The materials that comprise modern buildings have changed over the years to become lighter and more durable. Therefore, it only makes sense that the materials used to protect and insulate the core structure should adapt as well. For decades, asphalt has been among the most common substance used to cover the roof of many large structures, thanks to its waterproofing capabilities, light weight, low cost and ease of application. But traditional asphalt comes with some drawbacks too – constant exposure to large amounts of water can leave it cracked and prone to rapid aging. Traditional asphalt also warps significantly in either very hot or cold weather.
Without a way to not only enhance the asphalt layer but provide additional levels of protection, facility managers will find themselves spending an inordinate amount of time and money making repairs and replacements to roof materials. Some single-ply materials aim to solve issues with ordinary asphalt by acting as a total replacement, but these materials come with their own disadvantages.
The drawbacks of single-ply roofing can be easily avoided with a membrane system utilizing multiple layers of modified asphalt polymer bonded to a strong membrane. This method provides greater strength, flexibility and ease of maintenance compared to single-ply options.
Where traditional asphalt and single-ply falls short
Ordinary asphalt and single-ply roofing materials come with a number of drawbacks compared to the latest technology available:
- Asphalt becomes more brittle with age, which presents problems due to natural shifting a building experiences over time. Although these shifts are too small to be seen, they add up over many years to crack brittle asphalt, thus exposing the roof to rain and sun.
- Thin, single-ply roofing can be easily punctured by foot traffic or machinery, which may make movement on the roof difficult. This presents as particular problem in buildings that require roof access for maintenance.
- Installation of normal asphalt involves a number of special safety precautions, and will release hazardous fumes into the air.
- Some single-ply adhesives often comprise volatile organic compounds which might degrade quickly in the presence of certain chemicals, like cooking oil that is vented from kitchens.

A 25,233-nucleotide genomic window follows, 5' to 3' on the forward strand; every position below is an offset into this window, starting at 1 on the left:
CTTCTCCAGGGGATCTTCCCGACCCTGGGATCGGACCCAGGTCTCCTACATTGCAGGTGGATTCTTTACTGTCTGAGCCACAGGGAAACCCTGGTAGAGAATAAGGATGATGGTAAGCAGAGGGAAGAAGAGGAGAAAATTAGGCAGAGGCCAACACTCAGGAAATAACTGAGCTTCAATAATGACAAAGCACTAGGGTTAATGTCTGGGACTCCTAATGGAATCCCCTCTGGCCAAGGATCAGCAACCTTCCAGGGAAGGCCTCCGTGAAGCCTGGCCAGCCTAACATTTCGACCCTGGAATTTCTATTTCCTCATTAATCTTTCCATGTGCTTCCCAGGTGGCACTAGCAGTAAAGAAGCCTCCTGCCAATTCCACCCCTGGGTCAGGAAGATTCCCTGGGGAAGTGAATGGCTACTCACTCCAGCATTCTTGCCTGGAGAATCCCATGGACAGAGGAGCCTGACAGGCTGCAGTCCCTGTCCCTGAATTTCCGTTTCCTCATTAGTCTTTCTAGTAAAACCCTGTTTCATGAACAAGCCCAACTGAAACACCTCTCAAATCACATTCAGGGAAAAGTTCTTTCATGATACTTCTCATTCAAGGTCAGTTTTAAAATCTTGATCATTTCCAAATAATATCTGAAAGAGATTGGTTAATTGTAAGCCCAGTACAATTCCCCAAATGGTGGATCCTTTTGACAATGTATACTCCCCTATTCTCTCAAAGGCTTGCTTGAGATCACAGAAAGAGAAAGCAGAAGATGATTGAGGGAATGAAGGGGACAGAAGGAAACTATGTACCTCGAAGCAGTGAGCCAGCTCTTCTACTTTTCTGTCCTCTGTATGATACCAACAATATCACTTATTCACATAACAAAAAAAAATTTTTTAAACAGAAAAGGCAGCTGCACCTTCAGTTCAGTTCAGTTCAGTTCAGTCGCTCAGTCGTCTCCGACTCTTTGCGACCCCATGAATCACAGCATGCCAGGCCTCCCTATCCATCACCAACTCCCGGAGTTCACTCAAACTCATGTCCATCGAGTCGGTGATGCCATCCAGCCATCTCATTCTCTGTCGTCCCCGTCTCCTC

Solving roofing problems
The shortcomings of single-ply and typical asphalt can be largely avoided by using roofing materials that combine multiple membrane layers sealed with an enhanced form of asphalt called SBS modified bitumen. The advantages of an SBS modified bitumen roofing system include:
- Greater tensile strength and flexibility: Modified bitumen can withstand greater levels of fatigue for longer periods of time than asphalt, negating the need for constant maintenance to repair brittle roofing.
- Multiple plies equals multiplied strength: Whereas single-ply roofing tends to break under pressure, using two or three layers of a compound like polyester offers more resistance to punctures and elongation. Multi-ply systems can be as thick as 300 millimeters, much more than even the thickest single-ply membranes.
- Easy maintenance: The strength and flexibility of modified bitumen combined with multi-ply coatings means more than just greater resistance to foot traffic and the elements. It’s also much easier to repair and replace if a problem does occur.
- Multiple application methods: Modified bitumen can be applied similarly to hot asphalt, but can also be installed with cold adhesive or heat welding in situations where the former would be impractical or unsafe.
Which roofing material is right for your building or facility? When it comes down to making this decision, the initial cost is only part of the equation. By choosing a high-quality roofing solution, it’s possible to see numerous financial and practical benefits.